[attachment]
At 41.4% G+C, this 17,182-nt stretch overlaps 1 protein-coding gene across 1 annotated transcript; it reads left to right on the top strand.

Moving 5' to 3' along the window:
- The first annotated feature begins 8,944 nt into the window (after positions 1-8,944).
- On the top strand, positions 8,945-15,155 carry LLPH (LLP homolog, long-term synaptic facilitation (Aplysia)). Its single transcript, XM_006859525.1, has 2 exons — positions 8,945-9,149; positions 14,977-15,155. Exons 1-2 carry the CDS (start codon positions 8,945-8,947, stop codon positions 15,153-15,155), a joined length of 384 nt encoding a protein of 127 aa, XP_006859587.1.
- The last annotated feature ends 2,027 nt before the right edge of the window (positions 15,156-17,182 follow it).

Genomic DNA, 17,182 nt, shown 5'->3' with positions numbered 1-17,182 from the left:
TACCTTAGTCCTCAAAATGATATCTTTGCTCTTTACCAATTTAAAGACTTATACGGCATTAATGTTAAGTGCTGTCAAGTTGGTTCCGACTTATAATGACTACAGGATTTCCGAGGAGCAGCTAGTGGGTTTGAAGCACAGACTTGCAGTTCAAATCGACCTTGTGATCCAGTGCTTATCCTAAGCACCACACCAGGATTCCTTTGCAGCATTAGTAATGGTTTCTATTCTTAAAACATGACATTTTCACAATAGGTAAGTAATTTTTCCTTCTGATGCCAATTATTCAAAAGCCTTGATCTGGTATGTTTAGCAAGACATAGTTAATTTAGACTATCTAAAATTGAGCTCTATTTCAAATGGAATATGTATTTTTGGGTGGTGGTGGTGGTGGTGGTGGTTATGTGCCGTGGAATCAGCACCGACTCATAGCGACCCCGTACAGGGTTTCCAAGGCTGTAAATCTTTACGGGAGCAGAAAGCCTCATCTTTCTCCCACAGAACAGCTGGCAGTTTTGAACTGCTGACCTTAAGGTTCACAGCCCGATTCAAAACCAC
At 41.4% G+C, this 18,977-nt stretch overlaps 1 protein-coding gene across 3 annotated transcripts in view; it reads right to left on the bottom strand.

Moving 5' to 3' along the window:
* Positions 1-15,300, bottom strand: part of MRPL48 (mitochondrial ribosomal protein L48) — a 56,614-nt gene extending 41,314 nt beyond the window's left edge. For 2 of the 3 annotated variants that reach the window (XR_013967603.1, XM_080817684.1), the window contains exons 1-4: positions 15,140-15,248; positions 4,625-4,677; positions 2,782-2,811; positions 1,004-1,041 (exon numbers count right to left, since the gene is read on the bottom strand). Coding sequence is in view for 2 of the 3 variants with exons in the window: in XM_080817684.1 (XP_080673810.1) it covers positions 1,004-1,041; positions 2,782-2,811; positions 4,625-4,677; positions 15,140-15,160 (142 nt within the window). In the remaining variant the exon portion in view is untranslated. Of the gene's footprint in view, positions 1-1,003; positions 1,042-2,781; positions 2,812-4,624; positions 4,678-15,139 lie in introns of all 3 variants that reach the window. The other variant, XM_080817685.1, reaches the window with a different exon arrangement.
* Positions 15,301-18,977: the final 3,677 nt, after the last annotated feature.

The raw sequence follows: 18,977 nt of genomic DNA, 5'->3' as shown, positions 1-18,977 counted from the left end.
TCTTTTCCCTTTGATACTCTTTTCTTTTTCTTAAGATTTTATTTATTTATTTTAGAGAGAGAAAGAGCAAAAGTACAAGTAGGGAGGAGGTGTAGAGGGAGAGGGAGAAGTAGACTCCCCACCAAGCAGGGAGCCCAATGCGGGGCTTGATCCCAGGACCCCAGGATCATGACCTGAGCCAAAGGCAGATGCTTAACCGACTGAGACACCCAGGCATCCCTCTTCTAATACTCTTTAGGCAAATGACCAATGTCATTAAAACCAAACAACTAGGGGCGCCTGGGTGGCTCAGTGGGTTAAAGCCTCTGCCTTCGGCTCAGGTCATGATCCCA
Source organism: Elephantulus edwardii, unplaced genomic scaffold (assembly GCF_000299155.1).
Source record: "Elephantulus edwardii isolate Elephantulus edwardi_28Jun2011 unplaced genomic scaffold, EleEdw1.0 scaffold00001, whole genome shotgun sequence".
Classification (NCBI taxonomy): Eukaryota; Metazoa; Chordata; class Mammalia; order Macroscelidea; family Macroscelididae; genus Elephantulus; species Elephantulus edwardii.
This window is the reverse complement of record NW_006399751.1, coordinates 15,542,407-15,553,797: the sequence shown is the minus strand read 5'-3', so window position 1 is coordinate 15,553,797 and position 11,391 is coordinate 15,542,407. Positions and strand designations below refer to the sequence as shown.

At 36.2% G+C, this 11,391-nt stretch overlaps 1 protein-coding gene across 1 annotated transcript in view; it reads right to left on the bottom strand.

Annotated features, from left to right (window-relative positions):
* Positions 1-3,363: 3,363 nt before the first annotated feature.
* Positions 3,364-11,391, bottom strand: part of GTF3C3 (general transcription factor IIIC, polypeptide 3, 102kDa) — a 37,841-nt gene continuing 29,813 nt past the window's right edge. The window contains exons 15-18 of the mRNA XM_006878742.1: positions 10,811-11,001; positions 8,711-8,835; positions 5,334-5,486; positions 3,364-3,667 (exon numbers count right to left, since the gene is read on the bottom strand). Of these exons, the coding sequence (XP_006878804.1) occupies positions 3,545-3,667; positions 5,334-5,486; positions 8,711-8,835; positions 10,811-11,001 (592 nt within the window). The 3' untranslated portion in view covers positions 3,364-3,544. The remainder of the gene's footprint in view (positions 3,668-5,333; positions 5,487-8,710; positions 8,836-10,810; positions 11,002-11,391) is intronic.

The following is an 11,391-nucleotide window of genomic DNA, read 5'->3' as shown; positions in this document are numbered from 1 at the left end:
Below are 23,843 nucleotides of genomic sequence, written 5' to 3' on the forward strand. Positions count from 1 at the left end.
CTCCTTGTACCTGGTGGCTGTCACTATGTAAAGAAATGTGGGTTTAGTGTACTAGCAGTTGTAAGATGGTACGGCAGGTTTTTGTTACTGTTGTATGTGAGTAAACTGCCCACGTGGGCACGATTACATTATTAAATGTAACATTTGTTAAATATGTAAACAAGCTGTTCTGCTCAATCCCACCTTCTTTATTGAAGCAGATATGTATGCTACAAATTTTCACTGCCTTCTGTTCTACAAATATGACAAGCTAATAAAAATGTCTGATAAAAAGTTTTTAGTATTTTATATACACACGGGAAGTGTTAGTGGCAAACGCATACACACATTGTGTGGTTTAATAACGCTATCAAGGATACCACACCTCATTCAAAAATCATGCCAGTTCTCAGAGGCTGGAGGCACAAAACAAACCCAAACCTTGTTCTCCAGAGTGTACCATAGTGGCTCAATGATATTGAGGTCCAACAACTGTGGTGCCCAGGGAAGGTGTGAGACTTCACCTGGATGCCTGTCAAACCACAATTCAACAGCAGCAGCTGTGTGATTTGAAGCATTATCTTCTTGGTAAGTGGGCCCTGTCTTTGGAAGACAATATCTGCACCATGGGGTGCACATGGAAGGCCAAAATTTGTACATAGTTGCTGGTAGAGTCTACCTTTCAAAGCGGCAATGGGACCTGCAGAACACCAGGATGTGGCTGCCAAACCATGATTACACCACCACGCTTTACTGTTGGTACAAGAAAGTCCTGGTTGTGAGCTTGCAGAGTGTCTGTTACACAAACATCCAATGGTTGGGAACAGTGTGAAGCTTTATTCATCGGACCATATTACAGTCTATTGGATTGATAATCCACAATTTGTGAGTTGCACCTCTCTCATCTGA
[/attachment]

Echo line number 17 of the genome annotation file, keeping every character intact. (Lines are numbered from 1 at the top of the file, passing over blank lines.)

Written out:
This window is the reverse complement of record NW_006399751.1, coordinates 15,542,407-15,553,797: the sequence shown is the minus strand read 5'-3', so window position 1 is coordinate 15,553,797 and position 11,391 is coordinate 15,542,407. Positions and strand designations below refer to the sequence as shown.